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10 tips for Surviving a long-haul flight

Do you have a long-haul flight coming up? What even is a long-haul flight?

Airlines generally consider a short-haul flight to be up to three hours in duration. Medium-haul flights last 3-6 hours; long-haul flights last 6-12 hours and ultra-long-haul flights lasts over 12 hours! To me, anything over 8 or 10 hours is long, no matter how you classify it!

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My next long flight is from Minneapolis to Seoul, a whopping 14.5 hours. And my regular Atlanta to Johannesburg flight lasts 15.5 hours. But airlines are pulling out all the stops. Currently the longest flight is Singapore to New York (19 hours!) with even longer flights in the works.

Even if you’re lucky enough to be up front, that’s a long time to sit in one spot, with limited ability to move around, eat and drink as you normally would, let alone exercise or sleep as usual. You need to have a plan for how to keep yourself safe, as well as sane!

Here are 10 tips for surviving a long-haul flight:

  • First off, pick a good seat. That will, of course, depend on your preferences. Some people prefer a window seat to try to sleep undisturbed. Others prefer an aisle seat so that they can get up as they choose and not bother others (but you will no-doubt be bothered by others). A bulkhead seat will give the tall people more legroom, but it also can be where people congregate to use the restroom. Keep in mind that airlines often put families in the bulkhead, as there are spaces to attach bassinettes, which can mean crying babies. There’s no easy answer, right? I like to check with SeatGuru.com if I’m not sure. It provides all sorts of information about the aircraft layout, seat location, comfort, windows, etc., even reviews of particular seats.
  • Obviously, wear comfy clothes. Gone are the days where people got dressed up for a flight. Consider knit loungewear or yoga pants and tops that are breathable and stretchy. I always bring a scarf or fleece for the flight, as layers are the best bet. Flights can go from freezing to hot in a matter of minutes, and back again.
  • I never go barefoot on a plane but often slip into comfy socks or slippers. You might consider compression socks to keep legs and feet from swelling up.
  • Prepare to sleep, whatever that may mean for you. Melatonin? Maybe. Eye masks, pillows, Noise-canceling headphones… Even bringing toiletries to wash your face and brush your teeth might be a normal night-time routine that will help you drift off. Some people swear by a ‘foot hammock,’ to elevate your legs, though I’ve never tried it.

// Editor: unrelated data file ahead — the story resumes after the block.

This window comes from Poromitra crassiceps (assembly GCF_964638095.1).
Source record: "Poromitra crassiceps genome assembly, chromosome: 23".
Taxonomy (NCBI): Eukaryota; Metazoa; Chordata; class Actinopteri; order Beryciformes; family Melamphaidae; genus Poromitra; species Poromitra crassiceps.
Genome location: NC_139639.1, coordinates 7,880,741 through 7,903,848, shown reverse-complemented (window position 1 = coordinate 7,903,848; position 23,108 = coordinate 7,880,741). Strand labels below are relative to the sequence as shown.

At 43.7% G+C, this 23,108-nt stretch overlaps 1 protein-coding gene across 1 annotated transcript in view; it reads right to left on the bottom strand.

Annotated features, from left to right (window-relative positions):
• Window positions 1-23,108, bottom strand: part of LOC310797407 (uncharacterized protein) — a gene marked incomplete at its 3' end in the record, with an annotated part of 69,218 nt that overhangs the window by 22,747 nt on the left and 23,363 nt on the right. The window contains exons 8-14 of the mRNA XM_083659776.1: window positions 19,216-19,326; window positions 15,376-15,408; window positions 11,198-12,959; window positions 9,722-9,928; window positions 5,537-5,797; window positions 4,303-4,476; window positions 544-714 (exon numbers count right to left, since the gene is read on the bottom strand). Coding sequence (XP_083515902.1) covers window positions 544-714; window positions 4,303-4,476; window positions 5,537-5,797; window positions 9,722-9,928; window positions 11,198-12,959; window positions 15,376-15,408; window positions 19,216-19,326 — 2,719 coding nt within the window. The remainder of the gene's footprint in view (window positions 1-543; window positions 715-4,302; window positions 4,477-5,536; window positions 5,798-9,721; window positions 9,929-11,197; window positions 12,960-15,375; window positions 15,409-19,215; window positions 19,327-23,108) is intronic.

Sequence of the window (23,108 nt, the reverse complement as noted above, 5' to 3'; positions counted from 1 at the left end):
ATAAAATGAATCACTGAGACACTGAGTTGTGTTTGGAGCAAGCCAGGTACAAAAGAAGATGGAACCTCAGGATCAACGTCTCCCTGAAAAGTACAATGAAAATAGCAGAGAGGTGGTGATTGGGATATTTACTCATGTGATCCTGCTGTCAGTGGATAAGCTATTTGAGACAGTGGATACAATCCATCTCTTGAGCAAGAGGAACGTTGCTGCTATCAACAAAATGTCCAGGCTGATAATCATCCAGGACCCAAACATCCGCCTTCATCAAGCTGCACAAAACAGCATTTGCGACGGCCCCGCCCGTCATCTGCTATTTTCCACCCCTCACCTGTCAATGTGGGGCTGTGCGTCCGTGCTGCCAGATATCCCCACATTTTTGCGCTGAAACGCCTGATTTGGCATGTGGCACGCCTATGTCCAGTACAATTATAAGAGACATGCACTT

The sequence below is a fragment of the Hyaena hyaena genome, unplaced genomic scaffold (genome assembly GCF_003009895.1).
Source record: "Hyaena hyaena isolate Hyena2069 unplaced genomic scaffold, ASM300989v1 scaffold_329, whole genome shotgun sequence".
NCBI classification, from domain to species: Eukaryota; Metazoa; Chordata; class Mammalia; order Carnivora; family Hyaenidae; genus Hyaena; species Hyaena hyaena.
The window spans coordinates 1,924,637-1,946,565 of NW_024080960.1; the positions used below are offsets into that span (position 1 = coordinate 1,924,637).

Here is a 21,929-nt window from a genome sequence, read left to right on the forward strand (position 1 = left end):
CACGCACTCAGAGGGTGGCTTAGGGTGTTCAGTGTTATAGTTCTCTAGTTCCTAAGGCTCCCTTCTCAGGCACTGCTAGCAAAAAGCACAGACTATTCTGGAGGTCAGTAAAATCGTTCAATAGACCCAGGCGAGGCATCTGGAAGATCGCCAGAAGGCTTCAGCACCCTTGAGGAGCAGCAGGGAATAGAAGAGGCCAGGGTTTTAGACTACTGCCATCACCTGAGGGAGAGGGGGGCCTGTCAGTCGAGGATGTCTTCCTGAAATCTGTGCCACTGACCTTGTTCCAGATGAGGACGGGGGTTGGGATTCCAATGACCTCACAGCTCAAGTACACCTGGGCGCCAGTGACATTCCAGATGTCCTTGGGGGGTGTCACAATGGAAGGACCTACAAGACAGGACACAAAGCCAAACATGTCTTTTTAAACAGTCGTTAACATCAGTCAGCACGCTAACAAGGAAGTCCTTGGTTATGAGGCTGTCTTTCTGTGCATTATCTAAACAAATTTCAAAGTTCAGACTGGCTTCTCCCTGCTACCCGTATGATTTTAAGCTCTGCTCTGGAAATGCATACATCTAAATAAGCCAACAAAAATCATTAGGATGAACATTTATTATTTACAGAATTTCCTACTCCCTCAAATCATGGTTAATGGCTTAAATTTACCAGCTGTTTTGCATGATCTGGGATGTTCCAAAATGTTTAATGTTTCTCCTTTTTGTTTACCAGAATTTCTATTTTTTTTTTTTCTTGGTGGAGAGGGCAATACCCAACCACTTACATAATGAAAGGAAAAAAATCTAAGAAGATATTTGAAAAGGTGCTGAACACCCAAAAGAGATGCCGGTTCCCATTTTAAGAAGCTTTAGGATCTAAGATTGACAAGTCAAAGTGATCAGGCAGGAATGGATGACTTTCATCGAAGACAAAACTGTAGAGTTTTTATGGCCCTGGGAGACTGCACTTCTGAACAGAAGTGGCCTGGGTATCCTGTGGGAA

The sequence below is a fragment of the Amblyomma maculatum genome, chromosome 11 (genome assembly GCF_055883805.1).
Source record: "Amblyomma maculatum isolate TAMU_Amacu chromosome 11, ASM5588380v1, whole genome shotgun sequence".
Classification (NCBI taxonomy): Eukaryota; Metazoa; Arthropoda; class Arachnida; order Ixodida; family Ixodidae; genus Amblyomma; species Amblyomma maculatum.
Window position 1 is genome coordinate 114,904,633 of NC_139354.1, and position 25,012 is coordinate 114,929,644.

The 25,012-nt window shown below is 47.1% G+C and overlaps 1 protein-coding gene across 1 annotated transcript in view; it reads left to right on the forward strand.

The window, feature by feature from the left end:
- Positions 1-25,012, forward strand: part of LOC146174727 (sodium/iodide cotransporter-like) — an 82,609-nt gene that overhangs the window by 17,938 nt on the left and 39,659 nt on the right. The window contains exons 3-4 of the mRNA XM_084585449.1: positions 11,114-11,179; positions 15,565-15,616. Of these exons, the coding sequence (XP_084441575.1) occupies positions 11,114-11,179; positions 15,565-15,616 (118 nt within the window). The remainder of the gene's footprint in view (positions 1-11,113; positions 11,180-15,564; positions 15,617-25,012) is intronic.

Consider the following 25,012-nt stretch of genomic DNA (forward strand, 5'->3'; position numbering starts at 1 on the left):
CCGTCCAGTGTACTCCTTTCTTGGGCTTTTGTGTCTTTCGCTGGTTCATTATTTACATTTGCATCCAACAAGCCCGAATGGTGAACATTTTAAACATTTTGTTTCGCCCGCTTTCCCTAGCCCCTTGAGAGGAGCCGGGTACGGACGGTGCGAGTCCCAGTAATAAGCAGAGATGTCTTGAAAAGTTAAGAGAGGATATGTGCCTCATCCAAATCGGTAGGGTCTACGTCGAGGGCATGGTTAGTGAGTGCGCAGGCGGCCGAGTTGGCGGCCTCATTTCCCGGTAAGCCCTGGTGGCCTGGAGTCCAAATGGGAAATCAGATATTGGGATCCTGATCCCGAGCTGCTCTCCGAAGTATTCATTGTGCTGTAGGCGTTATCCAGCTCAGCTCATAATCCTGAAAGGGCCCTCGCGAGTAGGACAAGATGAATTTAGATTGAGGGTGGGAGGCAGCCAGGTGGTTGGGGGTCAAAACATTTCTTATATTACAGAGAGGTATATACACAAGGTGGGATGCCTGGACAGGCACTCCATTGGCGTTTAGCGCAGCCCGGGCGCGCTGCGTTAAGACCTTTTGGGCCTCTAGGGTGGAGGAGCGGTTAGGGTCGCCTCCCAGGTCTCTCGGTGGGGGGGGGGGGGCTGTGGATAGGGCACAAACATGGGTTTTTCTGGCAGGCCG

• But as much as you need sleep, you also need to move around frequently on long-haul flights. Experts suggest that you get out of your seat and walk around every 2 hours, if possible. If you can’t do that, even moving legs and feet is good. This will help prevent DVTs (deep vein blood clots) which can have dangerous, even deadly consequences.
  • Can’t sleep? There’s a good chance that you’ll have movies to watch, but it’s also a good idea to have a backup. Download podcasts, movies, music or books to have for entertainment. Or even just bring a book or magazine.
  • Be sure to fully charge all your electronics before you leave home and have those power cords on the flight within reach. I often bring a backup charger, in case I run down my phone battery and there’s nowhere to plug in, or the plug-in isn’t functioning. Don’t forget your earbuds and bluetooth adapter, too.
  • Stay hydrated on the flight. This means drinking plenty of plain old water, avoiding the alcohol, which is dehydrating (and disturbs sleep, anyways), and having hand and face lotion and lip balm with you. Occasionally flight attendants bring around water, but it’s a good idea to have a water bottle to bring with you. I know, that means more trips to the bathroom, which is a nuisance, but think of it as helping you get your movement in every 2 hours. Consider wearing glasses instead of contacts, as eyes tend to dry out, and you wouldn’t want to fall asleep with them in place, either.
  • Along with water, plan to bring snacks on the flight. We all love the Biscoff cookies, but you may need something more substantial and/or healthy. Items like cereal bars or protein bars, nuts, small sandwiches, or dried fruit might help when there’s nothing available. Just be careful about bringing fresh fruit and/or meat on the plane, as you often can’t take it off the plane if you don’t finish it. (I’ve even had packaged, dried meat that I purchased at an airport for a gift confiscated at US customs)
  • Finally, you might opt to pass the time by being productive on the plane (something I always think will happen, but never does!). You essentially have a good chunk of time, potentially without distracting phones or emails. Now is the time to finish that report, prepare for an event, or organize your thoughts.

If all else fails, and you simply can’t bare the thought of 10-12-15 hours on a plane, don’t! Plan an itinerary with more stops and schedule at least a 2-3 hour layover. Heck, some foreign airlines even work that into your booking, allowing you to stop over in certain cities for a day or two, even paying your hotel bill! Barring that, stop at a lounge in the airport. You may have access through your airline status or credit card, or simply purchase a pass! Even a couple hours to relax in a lounge can work wonders for breaking up a long flight and getting you to your destination in good shape.

You may find this post helpful, too, with helps to beat jet lag!

As an Amazon Associate I earn from qualifying purchases and this post contains affiliate links. This means I may earn a commission should you chose to make a purchase using my link.

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